"Back in the 60's, when I began to learn about FAS, there was no one in town that knew anything that I could find about FAS," Betty Dotts said.

When Dotts discovered a close family member had FAS, she researched it and shared her findings across Lubbock.

"At that time there was nobody in Lubbock that could diagnose this," Dotts said. "Different mothers began to come to me and say, 'Look, I think my child has this.'"

It was around 2003 that Betty became part a fetal alcohol syndrome task force that formed in Lubbock.

"We drew in this social worker, which was great," She said. "A nurse, a professor…different people that would have knowledge about this"

This group helped hang the "do not drink while pregnant" warning signs at public venues where alcohol is served, Dotts said. Around four years later, in 2007, TABC began to enforce these signs under law.

"Let's put them up in the restrooms, let's put them up wherever they sell liquor," Dotts said. "Something about this. The effects."

Jenkins was a special education specialist on that team, who knows the challenge of FAS in schools.

"One of the characteristics that's pretty prevalent is that ability to demonstrate to the teacher that, 'I know this, I've learned this math, I know how to read this,' and the next day, it's like it's not even there," Jenkins said. "So those kids are often challenging for teachers because the learning is not consistent."

Jenkins hopes the warning signs he helped hang will work.

"The current estimates are it's about a two-million dollar life time expense," he said, "for raising an individual with fetal alcohol effects."

Even costing taxpayer's dollars, because according to the National Organization on Fetal Alcohol Syndrome, 35 percent of individuals with FASD have been in jail or even prison at some point.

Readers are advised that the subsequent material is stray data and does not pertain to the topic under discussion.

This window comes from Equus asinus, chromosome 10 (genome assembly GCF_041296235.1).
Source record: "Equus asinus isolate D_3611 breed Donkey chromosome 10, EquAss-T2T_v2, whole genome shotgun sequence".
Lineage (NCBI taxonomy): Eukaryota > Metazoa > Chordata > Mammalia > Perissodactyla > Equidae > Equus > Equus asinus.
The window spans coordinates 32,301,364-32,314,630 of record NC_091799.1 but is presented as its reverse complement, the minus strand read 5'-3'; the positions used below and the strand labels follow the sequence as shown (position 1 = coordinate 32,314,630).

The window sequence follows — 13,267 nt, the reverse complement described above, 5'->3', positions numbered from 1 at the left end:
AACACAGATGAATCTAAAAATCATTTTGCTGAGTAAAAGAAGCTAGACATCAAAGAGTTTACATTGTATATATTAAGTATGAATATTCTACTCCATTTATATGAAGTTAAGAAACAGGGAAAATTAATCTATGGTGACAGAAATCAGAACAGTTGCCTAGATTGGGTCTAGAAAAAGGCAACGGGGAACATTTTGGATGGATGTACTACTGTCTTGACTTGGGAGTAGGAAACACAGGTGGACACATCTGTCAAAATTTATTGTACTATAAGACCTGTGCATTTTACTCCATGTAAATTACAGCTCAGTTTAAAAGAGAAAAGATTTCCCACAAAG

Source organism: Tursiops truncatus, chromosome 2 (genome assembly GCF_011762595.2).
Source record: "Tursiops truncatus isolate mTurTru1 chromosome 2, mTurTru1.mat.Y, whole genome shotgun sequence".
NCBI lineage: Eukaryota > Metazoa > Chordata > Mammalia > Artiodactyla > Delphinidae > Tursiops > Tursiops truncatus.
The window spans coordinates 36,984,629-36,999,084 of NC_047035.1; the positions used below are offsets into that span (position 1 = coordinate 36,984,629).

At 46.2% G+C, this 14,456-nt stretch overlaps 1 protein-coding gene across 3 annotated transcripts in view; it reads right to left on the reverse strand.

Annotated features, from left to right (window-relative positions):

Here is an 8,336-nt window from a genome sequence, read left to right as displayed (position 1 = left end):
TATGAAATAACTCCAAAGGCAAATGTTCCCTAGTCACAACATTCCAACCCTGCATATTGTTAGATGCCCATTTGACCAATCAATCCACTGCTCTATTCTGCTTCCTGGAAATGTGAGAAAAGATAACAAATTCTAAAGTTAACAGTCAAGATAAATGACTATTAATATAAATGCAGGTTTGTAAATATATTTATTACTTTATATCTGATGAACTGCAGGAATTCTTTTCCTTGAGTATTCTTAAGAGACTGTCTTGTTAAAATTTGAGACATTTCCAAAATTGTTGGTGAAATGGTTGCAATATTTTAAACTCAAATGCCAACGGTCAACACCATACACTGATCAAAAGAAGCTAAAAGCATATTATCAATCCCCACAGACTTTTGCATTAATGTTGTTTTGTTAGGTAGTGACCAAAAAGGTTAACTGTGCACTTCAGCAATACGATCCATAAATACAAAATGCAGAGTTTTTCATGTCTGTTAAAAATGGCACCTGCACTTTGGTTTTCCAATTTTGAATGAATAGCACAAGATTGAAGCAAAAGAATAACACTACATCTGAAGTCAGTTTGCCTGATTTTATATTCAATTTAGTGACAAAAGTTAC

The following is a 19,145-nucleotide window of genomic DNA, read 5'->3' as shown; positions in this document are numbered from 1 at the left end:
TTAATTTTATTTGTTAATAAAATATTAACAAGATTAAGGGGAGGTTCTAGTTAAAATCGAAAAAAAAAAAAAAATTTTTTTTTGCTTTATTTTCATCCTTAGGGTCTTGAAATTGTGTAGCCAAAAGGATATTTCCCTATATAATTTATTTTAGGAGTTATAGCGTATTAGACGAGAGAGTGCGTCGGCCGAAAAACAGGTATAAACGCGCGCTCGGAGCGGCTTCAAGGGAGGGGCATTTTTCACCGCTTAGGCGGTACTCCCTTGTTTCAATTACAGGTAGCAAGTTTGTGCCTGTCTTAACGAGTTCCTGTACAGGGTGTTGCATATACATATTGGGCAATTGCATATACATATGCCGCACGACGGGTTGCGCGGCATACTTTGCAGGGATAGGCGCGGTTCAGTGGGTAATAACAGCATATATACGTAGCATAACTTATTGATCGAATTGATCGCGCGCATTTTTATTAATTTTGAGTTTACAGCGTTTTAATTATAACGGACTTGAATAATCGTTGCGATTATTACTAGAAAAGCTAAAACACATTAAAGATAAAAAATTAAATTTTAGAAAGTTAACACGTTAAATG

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"A lot of these folks, you're not seeing that diagnosis right off the bat," said Lubbock attorney Rusty Gunter.

This makes Gunter believe that percentage is much higher.

"We need to be able to recognize that this is an issue, an organic issue, that we need to address from the defense side," he said, "and if it gets to it, the court needs to address and take into consideration when reaching either a judgment or a sentence."

These efforts to raise awareness are part of the reason Jennifer understands Ashley more than ever, six years after the release of her book.

"We have a great relationship now," Jennifer said. "We communicate much better."

At 16 years old, Ashley knows the frustration when people don't understand her. She lives in a special needs assisted living center in Lubbock where her needs are tended to, but she said life was challenging before that.

"They would push me to do something that made me really uncomfortable," she said, "and I would end up having a panic attack or an anxiety attack or a breakdown."

Ashley hopes this team effort will only increase in size to help prevent a preventable birth defect.

"I know it would mean a lot because people wouldn't hate having FAS like I did," Ashley said. "No more kids with special needs, and no more struggling and no more being socially awkward and just not knowing what to do. I don't like when people get picked on just because they're different."

While Jennifer understands that some women may struggle with drinking addictions, she hopes they will consider reading her story and understand the risk they are taking.

"We're talking about the safety of the baby," Jennifer said. "To me, there's no gray area. It's the only preventable birth defect."

To connect with Jennifer and other families struggling with FAS in Lubbock, visit

For more resources and information about FAS, visit